International Sunday School Lesson for July 14, 2013
Scripture Text: Ezra 6:13-22
Purpose: To celebrate the faithfulness of God through worship in holy places and set-apart communities
Ezra 16:13-22 (CEB)
13 Then Tattenai, the governor of the province Beyond the River, Shethar-bozenai, and their colleagues carried out the order of King Darius with all diligence. 14 So the elders of the Jews built and prospered because of the prophesying of the prophet Haggai and Zechariah, Iddo’s son. They finished building by the command of Israel’s God and of Cyrus, Darius, and King Artaxerxes of Persia. 15 This house was completed on the third day of the month of Adar, in the sixth year of the rule of King Darius.
16 Then the Israelites, the priests and the Levites, and the rest of the returned exiles joyfully celebrated the dedication of this house of God. 17 At the dedication of this house of God, they offered one hundred bulls, two hundred rams, four hundred lambs, and as a purification offering for all Israel, twelve male goats, according to the number of the tribes of Israel. 18 They set the priests in their divisions and the Levites in their sections for the service of God in Jerusalem, as it is written in the scroll from Moses.
19 On the fourteenth day of the first month, the returned exiles celebrated the Passover. 20 All of the priests and the Levites had purified themselves; all of them were clean. They slaughtered the Passover animals for all the returned exiles, their fellow priests, and themselves. 21 The Israelites who had returned from exile, together with all those who had joined them by separating themselves from the pollutions of the nations of the land to worship the Lord, the God of Israel, ate the Passover meal.
22 They also joyfully celebrated the Festival of Unleavened Bread for seven days, because the Lord had made them joyful by changing the attitude of the king of Assyria toward them so that he assisted them in the work on the house of God, the God of Israel.
My Thoughts by Burgess Walter
The Book of Ezra records for us the rebuilding of the Temple. But, to understand all that was going on during this reconstruction period you must also read the two books of prophesy, Haggai and Zechariah, because they fill in the blanks. Since these two books are referenced in our text for today, we can assume they preceded the writing of the Book of Ezra.
To bring you up to date historically, when those that were previously held in exile returned, there is a resentment between those that remained in Judah during this 50-70 year period. Also King Cyrus, that had originally helped in the return and rebuilding of the temple had been replaced by Darius. Additionally there was a local conflict between the people on the “other side of the river,” and those that had come back to restore the temple. After correspondence back and forth King Darius found Cyprus’s original decree and acted to enforce it, which meant all of the reconstruction would be paid for by decree, and those on “the other side of the river” would be taxed to pay for it. (Ezra 6:1-12) They were also instructed by Darius to leave those involved with the reconstruction alone, and to provide anything needed for sacrifice offerings.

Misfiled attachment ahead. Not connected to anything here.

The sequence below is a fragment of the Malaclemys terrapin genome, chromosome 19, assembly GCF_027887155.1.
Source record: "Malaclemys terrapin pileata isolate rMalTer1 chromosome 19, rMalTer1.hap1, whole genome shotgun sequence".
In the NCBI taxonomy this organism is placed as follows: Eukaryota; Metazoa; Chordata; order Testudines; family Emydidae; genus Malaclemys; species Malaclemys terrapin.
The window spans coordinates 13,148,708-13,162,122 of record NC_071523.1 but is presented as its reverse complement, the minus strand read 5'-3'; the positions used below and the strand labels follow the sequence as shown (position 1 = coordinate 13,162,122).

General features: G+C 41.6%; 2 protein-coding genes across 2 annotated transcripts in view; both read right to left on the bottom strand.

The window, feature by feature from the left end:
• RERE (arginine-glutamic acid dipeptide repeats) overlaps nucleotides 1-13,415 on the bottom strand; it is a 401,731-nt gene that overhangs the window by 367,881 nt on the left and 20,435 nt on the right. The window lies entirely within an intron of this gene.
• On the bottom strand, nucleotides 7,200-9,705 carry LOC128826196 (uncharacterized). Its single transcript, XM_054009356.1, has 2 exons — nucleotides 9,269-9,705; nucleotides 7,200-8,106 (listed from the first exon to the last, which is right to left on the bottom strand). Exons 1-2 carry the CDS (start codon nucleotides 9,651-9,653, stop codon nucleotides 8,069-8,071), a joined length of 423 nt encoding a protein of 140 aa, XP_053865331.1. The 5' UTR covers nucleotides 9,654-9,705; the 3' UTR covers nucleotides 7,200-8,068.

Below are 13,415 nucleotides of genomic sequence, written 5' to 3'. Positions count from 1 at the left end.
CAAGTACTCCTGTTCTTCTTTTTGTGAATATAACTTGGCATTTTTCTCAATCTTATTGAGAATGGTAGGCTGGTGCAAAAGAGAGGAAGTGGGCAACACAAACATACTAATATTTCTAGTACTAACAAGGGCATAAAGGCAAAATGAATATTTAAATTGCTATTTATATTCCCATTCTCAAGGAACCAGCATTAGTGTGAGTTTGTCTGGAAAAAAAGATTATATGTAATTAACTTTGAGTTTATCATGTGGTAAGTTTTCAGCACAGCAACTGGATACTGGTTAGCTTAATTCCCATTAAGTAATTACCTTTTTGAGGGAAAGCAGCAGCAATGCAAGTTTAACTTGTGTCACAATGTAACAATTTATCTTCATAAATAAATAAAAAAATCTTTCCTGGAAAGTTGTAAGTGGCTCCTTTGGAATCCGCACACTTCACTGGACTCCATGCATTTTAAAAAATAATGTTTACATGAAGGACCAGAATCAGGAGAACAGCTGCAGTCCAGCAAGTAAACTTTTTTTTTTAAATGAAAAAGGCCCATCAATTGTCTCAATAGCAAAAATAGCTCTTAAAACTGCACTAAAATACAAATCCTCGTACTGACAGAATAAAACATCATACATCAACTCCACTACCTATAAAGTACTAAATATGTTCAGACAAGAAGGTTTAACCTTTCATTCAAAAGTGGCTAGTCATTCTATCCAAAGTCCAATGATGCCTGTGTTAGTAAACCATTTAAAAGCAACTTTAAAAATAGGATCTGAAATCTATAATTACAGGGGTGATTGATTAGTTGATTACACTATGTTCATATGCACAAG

Haggai's prophesy came in Darius's second year, and it basically said, The Lord is not happy that you have rebuilt your own houses, but have not rebuilt my house, and until you do you will not prosper. Since the construction was being paid for by the government, there was no excuse for delay in building this new temple.
Haggai's prophesy influenced both the civil and clerical and it was decided that construction would begin immediately. Thanks to the leadership provided by these two men, everything was set in order, so that the law of Moses would be followed and the new temple completed.
While the laying of the foundation had taken place in the fall of the year, Rosh Hashanah, the new temple is completed during the spring, at the time of Passover and Unleavened Bread holy days.
Each type of animal, offered for sacrifice, carried a special meaning and each sacrifice covered a particular event or ordination. Interesting to note that a Ram was used in the case of Isaac, and that Christ was referred to as the “lamb of God.” The lamb was the sacrifice of choice during the Passover feast.
This new Temple did not have all of the glamor or size of the original built by Solomon. Nor, did it house the “ark of the covenant” which had been carried off during the Babylonian siege. The one thing it seemed to have was the ability to unite, those that returned with those that had stayed and now separated themselves from the worldly neighbors that lived among them. I think God's house should always unite us with God and with each other. All that are willing to subject themselves to the purification of the Lamb should come and worship. In addition all of those that feel estranged from God can find solace in His presence, and in His people's presence.